Untapped Resources: "Styling" in Black Students' Writing for Black Audiences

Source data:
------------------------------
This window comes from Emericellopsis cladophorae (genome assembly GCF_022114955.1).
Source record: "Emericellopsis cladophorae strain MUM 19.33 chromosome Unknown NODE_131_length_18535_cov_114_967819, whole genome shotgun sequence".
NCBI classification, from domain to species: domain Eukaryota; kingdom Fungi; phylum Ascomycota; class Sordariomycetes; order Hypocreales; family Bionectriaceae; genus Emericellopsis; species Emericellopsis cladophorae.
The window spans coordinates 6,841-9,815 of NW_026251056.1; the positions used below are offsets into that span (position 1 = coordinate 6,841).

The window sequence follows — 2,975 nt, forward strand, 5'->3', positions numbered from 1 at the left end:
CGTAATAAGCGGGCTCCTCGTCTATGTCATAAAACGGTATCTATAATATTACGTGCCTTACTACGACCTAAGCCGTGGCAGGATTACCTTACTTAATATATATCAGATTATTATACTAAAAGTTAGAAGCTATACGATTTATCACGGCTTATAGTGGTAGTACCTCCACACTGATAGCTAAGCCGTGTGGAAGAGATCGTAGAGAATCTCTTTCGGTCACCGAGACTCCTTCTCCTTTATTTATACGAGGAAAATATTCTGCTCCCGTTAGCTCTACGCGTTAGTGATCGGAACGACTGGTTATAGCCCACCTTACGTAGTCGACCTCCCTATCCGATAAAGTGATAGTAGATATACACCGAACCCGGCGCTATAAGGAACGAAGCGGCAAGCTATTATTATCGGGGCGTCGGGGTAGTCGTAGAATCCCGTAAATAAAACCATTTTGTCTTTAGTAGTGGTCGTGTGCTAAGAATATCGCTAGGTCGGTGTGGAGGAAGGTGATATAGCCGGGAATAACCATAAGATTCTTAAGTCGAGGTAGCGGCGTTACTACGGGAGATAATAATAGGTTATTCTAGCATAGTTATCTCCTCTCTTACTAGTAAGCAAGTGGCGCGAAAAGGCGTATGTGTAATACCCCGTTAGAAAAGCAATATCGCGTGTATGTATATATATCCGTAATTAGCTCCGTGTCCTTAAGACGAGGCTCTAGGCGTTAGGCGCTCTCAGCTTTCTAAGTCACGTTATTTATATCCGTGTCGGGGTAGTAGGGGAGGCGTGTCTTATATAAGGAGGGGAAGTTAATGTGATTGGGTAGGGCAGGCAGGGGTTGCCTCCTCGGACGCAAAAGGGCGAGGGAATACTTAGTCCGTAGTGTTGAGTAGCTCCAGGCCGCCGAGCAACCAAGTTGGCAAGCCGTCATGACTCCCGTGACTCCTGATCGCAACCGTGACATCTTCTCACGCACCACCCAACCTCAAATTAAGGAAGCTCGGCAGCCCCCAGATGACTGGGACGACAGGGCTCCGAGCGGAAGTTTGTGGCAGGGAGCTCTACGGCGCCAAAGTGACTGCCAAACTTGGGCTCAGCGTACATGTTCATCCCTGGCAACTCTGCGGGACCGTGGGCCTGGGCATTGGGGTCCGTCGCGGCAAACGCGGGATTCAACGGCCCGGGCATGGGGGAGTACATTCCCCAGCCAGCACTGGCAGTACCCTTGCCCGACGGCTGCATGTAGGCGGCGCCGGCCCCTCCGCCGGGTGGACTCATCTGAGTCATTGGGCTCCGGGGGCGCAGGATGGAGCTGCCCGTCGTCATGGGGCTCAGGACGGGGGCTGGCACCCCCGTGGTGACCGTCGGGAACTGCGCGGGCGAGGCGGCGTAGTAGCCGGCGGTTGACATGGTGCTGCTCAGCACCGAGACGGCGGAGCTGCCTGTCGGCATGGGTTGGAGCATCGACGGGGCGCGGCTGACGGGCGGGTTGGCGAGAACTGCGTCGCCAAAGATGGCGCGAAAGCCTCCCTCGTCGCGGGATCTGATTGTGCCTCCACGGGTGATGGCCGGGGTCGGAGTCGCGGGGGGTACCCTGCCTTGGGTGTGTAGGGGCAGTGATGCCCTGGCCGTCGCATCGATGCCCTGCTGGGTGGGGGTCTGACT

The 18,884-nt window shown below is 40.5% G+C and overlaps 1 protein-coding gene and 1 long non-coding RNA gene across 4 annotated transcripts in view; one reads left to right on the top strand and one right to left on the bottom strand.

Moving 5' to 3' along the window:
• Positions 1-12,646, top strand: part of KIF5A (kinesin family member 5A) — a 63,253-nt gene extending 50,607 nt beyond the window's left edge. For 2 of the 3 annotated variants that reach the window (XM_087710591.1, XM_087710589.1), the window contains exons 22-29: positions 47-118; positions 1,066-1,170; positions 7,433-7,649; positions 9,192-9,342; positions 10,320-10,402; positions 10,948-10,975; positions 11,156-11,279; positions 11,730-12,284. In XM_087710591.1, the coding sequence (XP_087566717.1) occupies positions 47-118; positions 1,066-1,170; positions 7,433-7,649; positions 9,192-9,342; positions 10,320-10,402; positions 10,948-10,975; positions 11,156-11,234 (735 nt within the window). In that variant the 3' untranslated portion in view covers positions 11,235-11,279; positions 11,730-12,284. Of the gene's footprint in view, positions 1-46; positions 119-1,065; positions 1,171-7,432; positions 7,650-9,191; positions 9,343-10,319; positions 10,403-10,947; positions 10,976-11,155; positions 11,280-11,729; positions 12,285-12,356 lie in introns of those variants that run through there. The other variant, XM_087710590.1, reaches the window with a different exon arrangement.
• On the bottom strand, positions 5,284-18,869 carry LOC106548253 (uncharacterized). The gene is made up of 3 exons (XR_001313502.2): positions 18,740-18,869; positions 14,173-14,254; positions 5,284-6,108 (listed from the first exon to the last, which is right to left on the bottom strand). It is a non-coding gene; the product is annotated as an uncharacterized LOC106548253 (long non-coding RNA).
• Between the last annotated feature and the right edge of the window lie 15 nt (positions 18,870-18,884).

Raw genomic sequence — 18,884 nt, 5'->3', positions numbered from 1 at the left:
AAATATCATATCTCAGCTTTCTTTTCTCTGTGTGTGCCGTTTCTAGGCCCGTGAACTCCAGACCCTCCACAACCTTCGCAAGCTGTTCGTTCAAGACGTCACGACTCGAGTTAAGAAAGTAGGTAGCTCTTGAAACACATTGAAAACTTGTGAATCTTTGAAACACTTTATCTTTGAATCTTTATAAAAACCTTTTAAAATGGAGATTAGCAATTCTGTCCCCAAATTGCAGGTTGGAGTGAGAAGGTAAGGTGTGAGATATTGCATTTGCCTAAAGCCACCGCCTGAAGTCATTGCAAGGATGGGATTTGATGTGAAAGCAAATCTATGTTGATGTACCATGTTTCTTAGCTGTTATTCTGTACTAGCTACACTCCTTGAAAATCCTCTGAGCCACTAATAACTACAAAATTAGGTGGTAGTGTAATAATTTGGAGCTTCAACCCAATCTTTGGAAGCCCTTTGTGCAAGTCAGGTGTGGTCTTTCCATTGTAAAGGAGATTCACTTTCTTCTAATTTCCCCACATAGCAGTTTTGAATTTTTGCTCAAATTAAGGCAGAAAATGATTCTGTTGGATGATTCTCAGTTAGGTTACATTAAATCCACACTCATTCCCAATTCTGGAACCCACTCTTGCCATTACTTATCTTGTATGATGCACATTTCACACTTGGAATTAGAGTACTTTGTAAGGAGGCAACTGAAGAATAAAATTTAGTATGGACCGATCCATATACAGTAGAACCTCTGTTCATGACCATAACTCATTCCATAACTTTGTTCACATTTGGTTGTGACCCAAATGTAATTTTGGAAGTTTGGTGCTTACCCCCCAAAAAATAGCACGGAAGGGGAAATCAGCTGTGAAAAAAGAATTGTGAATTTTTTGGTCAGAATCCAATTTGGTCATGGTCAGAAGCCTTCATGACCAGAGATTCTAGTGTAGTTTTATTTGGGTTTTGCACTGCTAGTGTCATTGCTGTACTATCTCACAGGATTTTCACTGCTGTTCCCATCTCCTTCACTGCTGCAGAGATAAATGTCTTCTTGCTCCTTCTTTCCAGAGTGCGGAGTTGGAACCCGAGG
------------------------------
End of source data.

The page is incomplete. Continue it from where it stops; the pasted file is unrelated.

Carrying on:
African Americans are heirs to a rich rhetorical tradition, a tradition rooted in the cultures of Africa and cultivated in the streets and churches of Black America (see Abrahams, 1976; Asante, 1987; Laoov, 1972; Smitherman, 1977). It is mainly an oral tradition, consisting of such verbal arts as talk-singing, punning, rhyming, and image making. Asante has called these rhetorical strategies "styling," "the conscious or unconscious manipulation of language or mannerisms to influence favorably the hearers of a message" (p. 39). This chapter explores one dimension of styling: the use of African-American rhetorical devices in writing.